Nevertheless, Strahd and his vampire spawn tend to stay indoors most of the day and venture out at night, and they are subject to sunlight created by magic.



After his armies occupied the valley and slew its inhabitants, Strahd repopulated the area with human subjects drawn from his other conquered lands. As a result, Barovians have a wide variety of ethnic backgrounds.
Barovians are deeply invested in their homes and their traditions. They are wary of strange peoples and customs. The way Barovians deal with strangers can be unsettling to those newcomers. Barovians have a tendency to stare openly, in silence, thereby expressing their disapproval of anything that isn’t familiar to them. Barovians aren’t talkative with strangers, to the extent of being pointedly rude. Most Barovians have violent tempers that boil up through their customary silence when they are provoked. They also have a social cohesiveness (thrust upon them by their weird circumstances) that can make them act together against outsiders if a Barovian is mistreated.
Barovians were a happy people once, but their history and current conditions aren’t pleasant. If one manages to win the trust of a Barovian, one has a friend for life and a stalwart ally.
Barovian children aren’t happy children. They are raised in a culture of fear and told time and again not to wander too far from their homes or enter the woods. They experience little hope or joy, and they are taught to fear the devil Strahd above all.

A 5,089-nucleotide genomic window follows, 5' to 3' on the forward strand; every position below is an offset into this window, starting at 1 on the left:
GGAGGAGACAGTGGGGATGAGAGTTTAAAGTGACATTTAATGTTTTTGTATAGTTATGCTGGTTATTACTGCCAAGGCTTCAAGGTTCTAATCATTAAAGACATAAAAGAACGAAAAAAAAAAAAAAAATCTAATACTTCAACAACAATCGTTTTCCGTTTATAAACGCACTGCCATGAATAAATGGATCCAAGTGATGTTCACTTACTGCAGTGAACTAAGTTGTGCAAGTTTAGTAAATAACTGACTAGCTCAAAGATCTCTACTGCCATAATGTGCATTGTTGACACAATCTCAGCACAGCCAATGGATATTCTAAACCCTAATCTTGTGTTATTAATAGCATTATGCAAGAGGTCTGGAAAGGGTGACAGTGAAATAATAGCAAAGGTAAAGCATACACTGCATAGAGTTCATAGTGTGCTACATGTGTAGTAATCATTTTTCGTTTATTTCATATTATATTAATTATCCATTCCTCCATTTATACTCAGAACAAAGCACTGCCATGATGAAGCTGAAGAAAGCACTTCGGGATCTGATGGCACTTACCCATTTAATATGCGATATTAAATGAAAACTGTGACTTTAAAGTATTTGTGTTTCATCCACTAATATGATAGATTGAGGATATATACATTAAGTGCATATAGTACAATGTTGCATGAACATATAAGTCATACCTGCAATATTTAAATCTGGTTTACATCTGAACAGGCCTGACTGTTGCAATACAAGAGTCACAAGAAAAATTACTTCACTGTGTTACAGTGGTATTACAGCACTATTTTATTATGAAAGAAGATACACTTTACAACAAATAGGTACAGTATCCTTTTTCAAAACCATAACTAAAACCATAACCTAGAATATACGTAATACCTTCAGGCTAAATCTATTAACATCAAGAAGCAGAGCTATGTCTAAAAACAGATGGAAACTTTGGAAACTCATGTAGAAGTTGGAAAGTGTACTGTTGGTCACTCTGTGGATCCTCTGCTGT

Barovian adults eke out modest livings. With no new wealth pouring into the valley, they trade in old coins that bear the profile of their dark lord, Strahd, as he looked when he was alive. They hide their precious baubles in their houses and dress plainly outdoors, so as not to attract the attention of Strahd or his spies.
Barovians live within a closed ecosystem. Every Barovian adult is expected to learn a trade or serve a function. Barovians stitch their own clothing, craft their own furniture, grow their own food, and make their own wine. With fewer than three thousand people living in the entire valley, finding the perfect mate isn’t easy, so Barovians have learned to settle for what they can get.

Barovian Lore

Typical Barovians know certain facts, or have certain beliefs, about their existence and their surroundings. This common lore is summarized here.
The Devil Strahd

  • About Strahd and vampires, the Barovians believe the following:
  • Strahd von Zarovich is a vampire, and he dwells in Castle Ravenloft. No one is welcome at the castle.
  • The devil Strahd is a curse placed on the land because of a forgotten sin of the Barovians’ ancestors. (This is untrue, but Barovians believe it nonetheless.)